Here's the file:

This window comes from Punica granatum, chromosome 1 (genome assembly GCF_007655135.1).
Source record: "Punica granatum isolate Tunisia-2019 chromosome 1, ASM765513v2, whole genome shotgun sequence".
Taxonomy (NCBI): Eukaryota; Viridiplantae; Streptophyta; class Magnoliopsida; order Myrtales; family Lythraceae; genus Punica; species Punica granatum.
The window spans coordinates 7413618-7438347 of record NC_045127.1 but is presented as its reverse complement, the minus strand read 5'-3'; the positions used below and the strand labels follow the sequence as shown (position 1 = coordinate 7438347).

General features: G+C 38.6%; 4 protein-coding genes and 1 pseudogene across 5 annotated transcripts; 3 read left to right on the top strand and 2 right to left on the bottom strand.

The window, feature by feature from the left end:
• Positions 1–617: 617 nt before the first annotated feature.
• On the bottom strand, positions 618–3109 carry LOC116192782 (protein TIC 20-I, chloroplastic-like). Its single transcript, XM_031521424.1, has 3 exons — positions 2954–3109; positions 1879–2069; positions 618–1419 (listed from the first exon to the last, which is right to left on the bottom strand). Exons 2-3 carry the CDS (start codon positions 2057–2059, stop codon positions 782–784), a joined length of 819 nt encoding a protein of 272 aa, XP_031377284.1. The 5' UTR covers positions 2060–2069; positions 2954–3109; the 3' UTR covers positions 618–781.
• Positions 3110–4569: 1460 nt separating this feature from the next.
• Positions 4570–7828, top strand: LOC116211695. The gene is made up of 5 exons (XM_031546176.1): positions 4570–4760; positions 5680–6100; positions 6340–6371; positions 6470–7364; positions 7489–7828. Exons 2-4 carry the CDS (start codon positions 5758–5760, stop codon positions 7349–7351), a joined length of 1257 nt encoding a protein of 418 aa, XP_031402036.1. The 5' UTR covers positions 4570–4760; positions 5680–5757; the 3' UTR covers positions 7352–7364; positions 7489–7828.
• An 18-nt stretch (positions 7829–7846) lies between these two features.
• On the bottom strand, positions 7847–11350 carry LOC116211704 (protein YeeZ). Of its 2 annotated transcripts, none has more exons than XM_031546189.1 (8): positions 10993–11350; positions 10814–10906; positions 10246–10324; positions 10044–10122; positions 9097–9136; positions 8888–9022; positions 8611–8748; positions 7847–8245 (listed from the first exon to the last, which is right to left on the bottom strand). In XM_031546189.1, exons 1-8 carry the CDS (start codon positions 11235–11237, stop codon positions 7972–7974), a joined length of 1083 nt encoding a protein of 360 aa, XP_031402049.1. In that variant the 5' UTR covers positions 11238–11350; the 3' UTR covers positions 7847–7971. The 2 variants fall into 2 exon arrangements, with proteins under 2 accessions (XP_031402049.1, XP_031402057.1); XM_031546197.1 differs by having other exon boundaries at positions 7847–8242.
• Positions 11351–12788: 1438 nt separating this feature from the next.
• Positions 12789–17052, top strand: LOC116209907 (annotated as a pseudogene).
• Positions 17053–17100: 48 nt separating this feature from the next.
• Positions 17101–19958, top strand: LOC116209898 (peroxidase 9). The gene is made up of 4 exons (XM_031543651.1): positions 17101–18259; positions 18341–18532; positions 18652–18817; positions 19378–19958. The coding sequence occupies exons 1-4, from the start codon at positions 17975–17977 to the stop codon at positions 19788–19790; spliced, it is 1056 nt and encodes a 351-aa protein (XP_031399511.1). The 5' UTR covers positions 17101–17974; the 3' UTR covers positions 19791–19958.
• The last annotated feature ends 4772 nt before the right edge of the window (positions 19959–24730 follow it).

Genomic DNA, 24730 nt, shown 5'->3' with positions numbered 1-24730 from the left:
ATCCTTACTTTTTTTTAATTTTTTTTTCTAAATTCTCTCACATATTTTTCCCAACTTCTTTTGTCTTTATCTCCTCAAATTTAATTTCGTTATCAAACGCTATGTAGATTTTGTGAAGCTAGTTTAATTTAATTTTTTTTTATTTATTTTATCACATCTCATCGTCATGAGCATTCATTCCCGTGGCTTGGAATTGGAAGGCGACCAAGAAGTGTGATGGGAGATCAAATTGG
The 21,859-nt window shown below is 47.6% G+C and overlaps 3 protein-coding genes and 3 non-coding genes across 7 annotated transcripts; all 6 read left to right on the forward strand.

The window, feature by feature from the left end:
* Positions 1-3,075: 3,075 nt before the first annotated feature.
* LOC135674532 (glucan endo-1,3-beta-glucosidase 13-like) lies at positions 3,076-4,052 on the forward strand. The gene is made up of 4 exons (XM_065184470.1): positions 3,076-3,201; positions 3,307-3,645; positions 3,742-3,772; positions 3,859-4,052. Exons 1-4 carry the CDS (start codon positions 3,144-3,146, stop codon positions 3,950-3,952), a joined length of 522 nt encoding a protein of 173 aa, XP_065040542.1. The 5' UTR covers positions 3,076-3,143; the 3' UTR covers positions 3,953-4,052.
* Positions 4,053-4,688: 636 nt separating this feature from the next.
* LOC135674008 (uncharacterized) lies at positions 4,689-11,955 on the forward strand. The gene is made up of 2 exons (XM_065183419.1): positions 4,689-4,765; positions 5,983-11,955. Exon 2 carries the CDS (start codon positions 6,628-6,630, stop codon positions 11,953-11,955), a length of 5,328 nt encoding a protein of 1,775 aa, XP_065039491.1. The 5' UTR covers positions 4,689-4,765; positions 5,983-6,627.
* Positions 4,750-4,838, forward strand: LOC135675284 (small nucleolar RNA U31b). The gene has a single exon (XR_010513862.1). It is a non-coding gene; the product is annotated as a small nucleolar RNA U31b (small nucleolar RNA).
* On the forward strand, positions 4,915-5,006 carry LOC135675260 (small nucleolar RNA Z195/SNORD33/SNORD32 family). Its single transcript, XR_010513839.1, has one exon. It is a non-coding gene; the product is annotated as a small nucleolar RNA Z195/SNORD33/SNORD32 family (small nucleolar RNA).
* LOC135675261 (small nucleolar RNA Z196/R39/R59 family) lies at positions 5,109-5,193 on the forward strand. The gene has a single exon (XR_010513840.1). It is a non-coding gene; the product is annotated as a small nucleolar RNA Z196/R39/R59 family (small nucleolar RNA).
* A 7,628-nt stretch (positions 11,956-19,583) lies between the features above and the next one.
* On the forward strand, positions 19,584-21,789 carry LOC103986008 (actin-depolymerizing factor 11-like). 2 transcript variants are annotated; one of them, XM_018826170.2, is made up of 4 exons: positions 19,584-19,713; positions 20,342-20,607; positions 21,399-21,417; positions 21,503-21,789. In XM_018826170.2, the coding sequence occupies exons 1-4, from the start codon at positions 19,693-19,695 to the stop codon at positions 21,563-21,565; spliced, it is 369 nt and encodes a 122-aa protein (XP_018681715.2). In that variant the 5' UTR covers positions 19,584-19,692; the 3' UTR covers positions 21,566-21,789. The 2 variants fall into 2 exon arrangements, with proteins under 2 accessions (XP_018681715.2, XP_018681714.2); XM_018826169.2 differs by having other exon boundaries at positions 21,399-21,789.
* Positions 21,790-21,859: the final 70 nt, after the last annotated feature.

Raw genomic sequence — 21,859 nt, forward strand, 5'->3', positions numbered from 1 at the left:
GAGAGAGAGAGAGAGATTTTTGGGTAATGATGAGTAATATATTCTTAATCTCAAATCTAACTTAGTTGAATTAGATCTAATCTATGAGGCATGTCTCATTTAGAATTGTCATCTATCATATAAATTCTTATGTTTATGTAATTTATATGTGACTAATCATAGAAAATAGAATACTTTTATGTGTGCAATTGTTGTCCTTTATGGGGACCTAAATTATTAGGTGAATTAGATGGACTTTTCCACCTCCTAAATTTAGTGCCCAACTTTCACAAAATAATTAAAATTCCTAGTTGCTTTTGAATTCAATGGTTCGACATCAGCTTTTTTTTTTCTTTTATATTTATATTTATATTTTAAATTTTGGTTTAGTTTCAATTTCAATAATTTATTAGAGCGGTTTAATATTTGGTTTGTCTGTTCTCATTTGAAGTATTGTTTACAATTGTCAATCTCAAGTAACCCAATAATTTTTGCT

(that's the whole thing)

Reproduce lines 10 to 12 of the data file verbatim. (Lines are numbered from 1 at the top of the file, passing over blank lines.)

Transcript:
• Positions 4570–7828, top strand: LOC116211695. The gene is made up of 5 exons (XM_031546176.1): positions 4570–4760; positions 5680–6100; positions 6340–6371; positions 6470–7364; positions 7489–7828. Exons 2-4 carry the CDS (start codon positions 5758–5760, stop codon positions 7349–7351), a joined length of 1257 nt encoding a protein of 418 aa, XP_031402036.1. The 5' UTR covers positions 4570–4760; positions 5680–5757; the 3' UTR covers positions 7352–7364; positions 7489–7828.
• An 18-nt stretch (positions 7829–7846) lies between these two features.
• On the bottom strand, positions 7847–11350 carry LOC116211704 (protein YeeZ). Of its 2 annotated transcripts, none has more exons than XM_031546189.1 (8): positions 10993–11350; positions 10814–10906; positions 10246–10324; positions 10044–10122; positions 9097–9136; positions 8888–9022; positions 8611–8748; positions 7847–8245 (listed from the first exon to the last, which is right to left on the bottom strand). In XM_031546189.1, exons 1-8 carry the CDS (start codon positions 11235–11237, stop codon positions 7972–7974), a joined length of 1083 nt encoding a protein of 360 aa, XP_031402049.1. In that variant the 5' UTR covers positions 11238–11350; the 3' UTR covers positions 7847–7971. The 2 variants fall into 2 exon arrangements, with proteins under 2 accessions (XP_031402049.1, XP_031402057.1); XM_031546197.1 differs by having other exon boundaries at positions 7847–8242.